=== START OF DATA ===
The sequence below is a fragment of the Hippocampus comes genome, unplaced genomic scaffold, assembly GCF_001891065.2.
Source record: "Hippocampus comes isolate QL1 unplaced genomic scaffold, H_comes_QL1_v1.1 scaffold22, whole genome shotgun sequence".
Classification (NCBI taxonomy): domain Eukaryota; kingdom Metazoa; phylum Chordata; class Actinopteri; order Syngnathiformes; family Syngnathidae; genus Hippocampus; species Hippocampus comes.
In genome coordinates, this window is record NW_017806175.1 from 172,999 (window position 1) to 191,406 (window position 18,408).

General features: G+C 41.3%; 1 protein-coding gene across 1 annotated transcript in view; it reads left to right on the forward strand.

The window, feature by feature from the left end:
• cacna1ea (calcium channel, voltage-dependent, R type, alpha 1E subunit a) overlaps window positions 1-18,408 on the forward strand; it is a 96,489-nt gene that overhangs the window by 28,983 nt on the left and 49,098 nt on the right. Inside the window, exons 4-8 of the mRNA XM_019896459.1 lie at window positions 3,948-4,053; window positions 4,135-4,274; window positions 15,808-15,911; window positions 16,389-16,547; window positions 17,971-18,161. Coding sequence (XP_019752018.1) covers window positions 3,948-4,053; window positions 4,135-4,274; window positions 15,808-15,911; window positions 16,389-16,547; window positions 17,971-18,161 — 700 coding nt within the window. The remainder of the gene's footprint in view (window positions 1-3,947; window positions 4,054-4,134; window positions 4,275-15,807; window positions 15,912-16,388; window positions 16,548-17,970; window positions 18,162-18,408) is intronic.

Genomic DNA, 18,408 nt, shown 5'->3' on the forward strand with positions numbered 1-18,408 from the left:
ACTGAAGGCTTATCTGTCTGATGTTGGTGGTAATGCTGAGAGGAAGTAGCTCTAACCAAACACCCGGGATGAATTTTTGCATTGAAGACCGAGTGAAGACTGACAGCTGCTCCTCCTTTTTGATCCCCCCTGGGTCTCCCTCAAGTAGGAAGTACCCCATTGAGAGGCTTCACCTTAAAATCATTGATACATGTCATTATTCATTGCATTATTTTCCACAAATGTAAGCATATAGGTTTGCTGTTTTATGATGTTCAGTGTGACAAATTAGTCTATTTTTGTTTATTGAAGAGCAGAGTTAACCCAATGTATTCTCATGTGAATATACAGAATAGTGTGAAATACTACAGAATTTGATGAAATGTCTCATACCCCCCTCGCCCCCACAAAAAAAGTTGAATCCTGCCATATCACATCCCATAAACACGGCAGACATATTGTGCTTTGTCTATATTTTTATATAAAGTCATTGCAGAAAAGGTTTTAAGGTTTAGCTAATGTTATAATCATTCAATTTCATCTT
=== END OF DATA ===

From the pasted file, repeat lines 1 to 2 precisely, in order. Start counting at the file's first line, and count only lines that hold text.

The sequence below is a fragment of the Hippocampus comes genome, unplaced genomic scaffold, assembly GCF_001891065.2.
Source record: "Hippocampus comes isolate QL1 unplaced genomic scaffold, H_comes_QL1_v1.1 scaffold22, whole genome shotgun sequence".